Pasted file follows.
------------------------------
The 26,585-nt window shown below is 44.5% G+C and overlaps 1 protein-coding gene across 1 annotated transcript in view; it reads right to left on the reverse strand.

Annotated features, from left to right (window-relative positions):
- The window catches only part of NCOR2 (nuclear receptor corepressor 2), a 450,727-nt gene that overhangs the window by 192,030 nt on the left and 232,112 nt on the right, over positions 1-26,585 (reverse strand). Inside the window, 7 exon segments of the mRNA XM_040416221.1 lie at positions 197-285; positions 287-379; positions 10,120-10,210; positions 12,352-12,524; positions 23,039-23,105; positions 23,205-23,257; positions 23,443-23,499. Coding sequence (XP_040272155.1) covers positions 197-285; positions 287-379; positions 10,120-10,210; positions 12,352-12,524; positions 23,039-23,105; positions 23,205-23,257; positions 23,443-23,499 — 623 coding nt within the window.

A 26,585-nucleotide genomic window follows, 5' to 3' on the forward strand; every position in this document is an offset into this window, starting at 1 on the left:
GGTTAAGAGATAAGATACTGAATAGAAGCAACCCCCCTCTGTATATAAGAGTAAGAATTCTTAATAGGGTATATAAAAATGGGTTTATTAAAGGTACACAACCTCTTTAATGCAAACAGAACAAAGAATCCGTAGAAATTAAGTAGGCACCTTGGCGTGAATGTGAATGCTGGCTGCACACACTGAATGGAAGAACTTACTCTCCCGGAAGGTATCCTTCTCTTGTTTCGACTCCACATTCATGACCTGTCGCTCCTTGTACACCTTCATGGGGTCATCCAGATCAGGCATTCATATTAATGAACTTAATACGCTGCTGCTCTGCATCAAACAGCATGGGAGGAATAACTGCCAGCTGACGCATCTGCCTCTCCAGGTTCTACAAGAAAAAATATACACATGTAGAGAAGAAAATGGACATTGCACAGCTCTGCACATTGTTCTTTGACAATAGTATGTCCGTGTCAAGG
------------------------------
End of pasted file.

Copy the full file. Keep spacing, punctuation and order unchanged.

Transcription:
The 26,585-nt window shown below is 44.5% G+C and overlaps 1 protein-coding gene across 1 annotated transcript in view; it reads right to left on the reverse strand.

Annotated features, from left to right (window-relative positions):
- The window catches only part of NCOR2 (nuclear receptor corepressor 2), a 450,727-nt gene that overhangs the window by 192,030 nt on the left and 232,112 nt on the right, over positions 1-26,585 (reverse strand). Inside the window, 7 exon segments of the mRNA XM_040416221.1 lie at positions 197-285; positions 287-379; positions 10,120-10,210; positions 12,352-12,524; positions 23,039-23,105; positions 23,205-23,257; positions 23,443-23,499. Coding sequence (XP_040272155.1) covers positions 197-285; positions 287-379; positions 10,120-10,210; positions 12,352-12,524; positions 23,039-23,105; positions 23,205-23,257; positions 23,443-23,499 — 623 coding nt within the window.

A 26,585-nucleotide genomic window follows, 5' to 3' on the forward strand; every position in this document is an offset into this window, starting at 1 on the left:
GGTTAAGAGATAAGATACTGAATAGAAGCAACCCCCCTCTGTATATAAGAGTAAGAATTCTTAATAGGGTATATAAAAATGGGTTTATTAAAGGTACACAACCTCTTTAATGCAAACAGAACAAAGAATCCGTAGAAATTAAGTAGGCACCTTGGCGTGAATGTGAATGCTGGCTGCACACACTGAATGGAAGAACTTACTCTCCCGGAAGGTATCCTTCTCTTGTTTCGACTCCACATTCATGACCTGTCGCTCCTTGTACACCTTCATGGGGTCATCCAGATCAGGCATTCATATTAATGAACTTAATACGCTGCTGCTCTGCATCAAACAGCATGGGAGGAATAACTGCCAGCTGACGCATCTGCCTCTCCAGGTTCTACAAGAAAAAATATACACATGTAGAGAAGAAAATGGACATTGCACAGCTCTGCACATTGTTCTTTGACAATAGTATGTCCGTGTCAAGG